# How to Calculate the Coefficient of Variation in R

A coefficient of variation, often abbreviated as CV, is a way to measure how spread out values are in a dataset relative to the mean. It is calculated as:

CV = σ / μ

where:

• σ: The standard deviation of dataset
• μ: The mean of dataset

In plain English, the coefficient of variation is simply the ratio between the standard deviation and the mean.

### When to Use the Coefficient of Variation

The coefficient of variation is often used to compare the variation between two different datasets.

In the real world, it’s often used in finance to compare the mean expected return of an investment relative to the expected standard deviation of the investment. This allows investors to compare the risk-return trade-off between investments.

For example, suppose an investor is considering investing in the following two mutual funds:

Mutual Fund A: mean = 9%, standard deviation  = 12.4%

Mutual Fund B: mean = 5%, standard deviation  = 8.2%

Upon calculating the coefficient of variation for each fund, the investor finds:

CV for Mutual Fund A = 12.4% /9% = 1.38

CV for Mutual Fund B = 8.2% / 5% = 1.64

Since Mutual Fund A has a lower coefficient of variation, it offers a better mean return relative to the standard deviation.

### How to Calculate the Coefficient of Variation in R

To calculate the coefficient of variation for a dataset in R, you can use the following syntax:

```cv <- sd(data) / mean(data) * 100
```

The following examples show how to use this syntax in practice.

Example 1: Coefficient of Variation for a Single Vector

The following code shows how to calculate CV for a single vector:

```#create vector of data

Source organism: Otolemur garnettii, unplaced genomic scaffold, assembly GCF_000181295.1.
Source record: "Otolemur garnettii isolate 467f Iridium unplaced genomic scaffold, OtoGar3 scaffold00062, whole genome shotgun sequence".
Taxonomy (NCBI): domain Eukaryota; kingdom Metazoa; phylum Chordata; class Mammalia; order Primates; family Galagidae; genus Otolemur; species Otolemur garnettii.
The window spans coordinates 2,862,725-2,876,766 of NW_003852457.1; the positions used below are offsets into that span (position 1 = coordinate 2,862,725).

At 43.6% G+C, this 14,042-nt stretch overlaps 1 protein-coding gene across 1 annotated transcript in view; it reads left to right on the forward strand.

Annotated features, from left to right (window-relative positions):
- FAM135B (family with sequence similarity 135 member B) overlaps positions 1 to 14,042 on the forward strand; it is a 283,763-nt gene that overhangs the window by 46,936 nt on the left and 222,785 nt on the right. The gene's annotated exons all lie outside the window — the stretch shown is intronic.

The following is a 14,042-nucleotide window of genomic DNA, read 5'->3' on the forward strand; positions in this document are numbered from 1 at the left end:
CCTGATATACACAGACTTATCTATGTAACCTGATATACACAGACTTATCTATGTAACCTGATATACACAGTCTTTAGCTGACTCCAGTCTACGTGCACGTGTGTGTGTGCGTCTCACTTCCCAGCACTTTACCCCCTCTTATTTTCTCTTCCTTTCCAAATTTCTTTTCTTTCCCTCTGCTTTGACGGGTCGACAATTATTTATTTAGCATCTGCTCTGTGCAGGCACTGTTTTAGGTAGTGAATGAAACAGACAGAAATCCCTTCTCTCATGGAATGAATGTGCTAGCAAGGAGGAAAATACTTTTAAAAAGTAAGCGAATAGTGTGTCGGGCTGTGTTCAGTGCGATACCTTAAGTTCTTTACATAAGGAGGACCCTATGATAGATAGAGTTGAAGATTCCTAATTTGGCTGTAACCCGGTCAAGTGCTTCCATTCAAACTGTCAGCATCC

data <- c(88, 85, 82, 97, 67, 77, 74, 86, 81, 95, 77, 88, 85, 76, 81, 82)

#calculate CV
cv <- sd(data) / mean(data) * 100

#display CV
cv

 9.234518
```

The coefficient of variation turns out to be 9.23.

Example 2: Coefficient of Variation for Several Vectors

The following code shows how to calculate the CV for several vectors in a data frame by using the sapply() function:

```#create data frame
data <- data.frame(a=c(88, 85, 82, 97, 67, 77, 74, 86, 81, 95),
b=c(77, 88, 85, 76, 81, 82, 88, 91, 92, 99),
c=c(67, 68, 68, 74, 74, 76, 76, 77, 78, 84))

#calculate CV for each column in data frame
sapply(data, function(x) sd(x) / mean(x) * 100)

a         b         c
11.012892  8.330843  7.154009```

Be sure to use na.rm=T if there happen to be missing values in your data as well. This tells R to simply ignore the missing values when calculating the coefficient of variation:

```#create data frame
data <- data.frame(a=c(88, 85, 82, 97, 67, 77, 74, 86, 81, 95),
b=c(77, 88, 85, 76, 81, 82, 88, 91, NA, 99),
c=c(67, 68, 68, 74, 74, 76, 76, 77, 78, NA))

#calculate CV for each column in data frame
sapply(data, function(x) sd(x, na.rm=T) / mean(x, na.rm=T) * 100)

a         b         c
11.012892  8.497612  5.860924
```